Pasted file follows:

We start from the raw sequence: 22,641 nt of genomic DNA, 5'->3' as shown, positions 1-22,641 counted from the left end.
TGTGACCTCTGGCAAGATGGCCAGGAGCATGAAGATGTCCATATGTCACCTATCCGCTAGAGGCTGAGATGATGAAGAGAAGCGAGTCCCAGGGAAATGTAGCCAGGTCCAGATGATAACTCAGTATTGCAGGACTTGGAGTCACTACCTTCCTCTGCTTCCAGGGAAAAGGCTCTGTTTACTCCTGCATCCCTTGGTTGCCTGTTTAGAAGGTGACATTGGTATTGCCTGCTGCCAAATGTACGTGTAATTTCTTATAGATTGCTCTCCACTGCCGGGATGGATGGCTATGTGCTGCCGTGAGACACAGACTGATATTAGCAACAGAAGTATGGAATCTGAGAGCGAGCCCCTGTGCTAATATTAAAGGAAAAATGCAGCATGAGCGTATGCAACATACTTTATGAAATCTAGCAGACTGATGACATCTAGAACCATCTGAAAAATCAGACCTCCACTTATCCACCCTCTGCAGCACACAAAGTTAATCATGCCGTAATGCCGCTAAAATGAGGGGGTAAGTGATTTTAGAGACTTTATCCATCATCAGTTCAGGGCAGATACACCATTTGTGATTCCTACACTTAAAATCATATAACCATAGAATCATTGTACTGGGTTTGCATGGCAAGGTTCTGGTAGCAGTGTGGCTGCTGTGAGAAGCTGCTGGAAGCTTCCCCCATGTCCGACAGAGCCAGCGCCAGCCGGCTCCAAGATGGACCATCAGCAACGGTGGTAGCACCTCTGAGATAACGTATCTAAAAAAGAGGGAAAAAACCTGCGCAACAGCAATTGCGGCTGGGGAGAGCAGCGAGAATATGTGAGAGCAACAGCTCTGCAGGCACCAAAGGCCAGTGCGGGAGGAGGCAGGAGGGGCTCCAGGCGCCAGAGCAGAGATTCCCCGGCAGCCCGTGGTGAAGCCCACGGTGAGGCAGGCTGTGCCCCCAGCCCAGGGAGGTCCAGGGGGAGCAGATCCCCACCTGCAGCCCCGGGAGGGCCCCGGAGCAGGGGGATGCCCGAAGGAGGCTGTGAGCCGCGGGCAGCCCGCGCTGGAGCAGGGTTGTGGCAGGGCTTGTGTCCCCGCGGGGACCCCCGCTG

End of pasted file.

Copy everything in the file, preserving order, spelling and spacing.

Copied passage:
We start from the raw sequence: 22,641 nt of genomic DNA, 5'->3' as shown, positions 1-22,641 counted from the left end.
TGTGACCTCTGGCAAGATGGCCAGGAGCATGAAGATGTCCATATGTCACCTATCCGCTAGAGGCTGAGATGATGAAGAGAAGCGAGTCCCAGGGAAATGTAGCCAGGTCCAGATGATAACTCAGTATTGCAGGACTTGGAGTCACTACCTTCCTCTGCTTCCAGGGAAAAGGCTCTGTTTACTCCTGCATCCCTTGGTTGCCTGTTTAGAAGGTGACATTGGTATTGCCTGCTGCCAAATGTACGTGTAATTTCTTATAGATTGCTCTCCACTGCCGGGATGGATGGCTATGTGCTGCCGTGAGACACAGACTGATATTAGCAACAGAAGTATGGAATCTGAGAGCGAGCCCCTGTGCTAATATTAAAGGAAAAATGCAGCATGAGCGTATGCAACATACTTTATGAAATCTAGCAGACTGATGACATCTAGAACCATCTGAAAAATCAGACCTCCACTTATCCACCCTCTGCAGCACACAAAGTTAATCATGCCGTAATGCCGCTAAAATGAGGGGGTAAGTGATTTTAGAGACTTTATCCATCATCAGTTCAGGGCAGATACACCATTTGTGATTCCTACACTTAAAATCATATAACCATAGAATCATTGTACTGGGTTTGCATGGCAAGGTTCTGGTAGCAGTGTGGCTGCTGTGAGAAGCTGCTGGAAGCTTCCCCCATGTCCGACAGAGCCAGCGCCAGCCGGCTCCAAGATGGACCATCAGCAACGGTGGTAGCACCTCTGAGATAACGTATCTAAAAAAGAGGGAAAAAACCTGCGCAACAGCAATTGCGGCTGGGGAGAGCAGCGAGAATATGTGAGAGCAACAGCTCTGCAGGCACCAAAGGCCAGTGCGGGAGGAGGCAGGAGGGGCTCCAGGCGCCAGAGCAGAGATTCCCCGGCAGCCCGTGGTGAAGCCCACGGTGAGGCAGGCTGTGCCCCCAGCCCAGGGAGGTCCAGGGGGAGCAGATCCCCACCTGCAGCCCCGGGAGGGCCCCGGAGCAGGGGGATGCCCGAAGGAGGCTGTGAGCCGCGGGCAGCCCGCGCTGGAGCAGGGTTGTGGCAGGGCTTGTGTCCCCGCGGGGACCCCCGCTG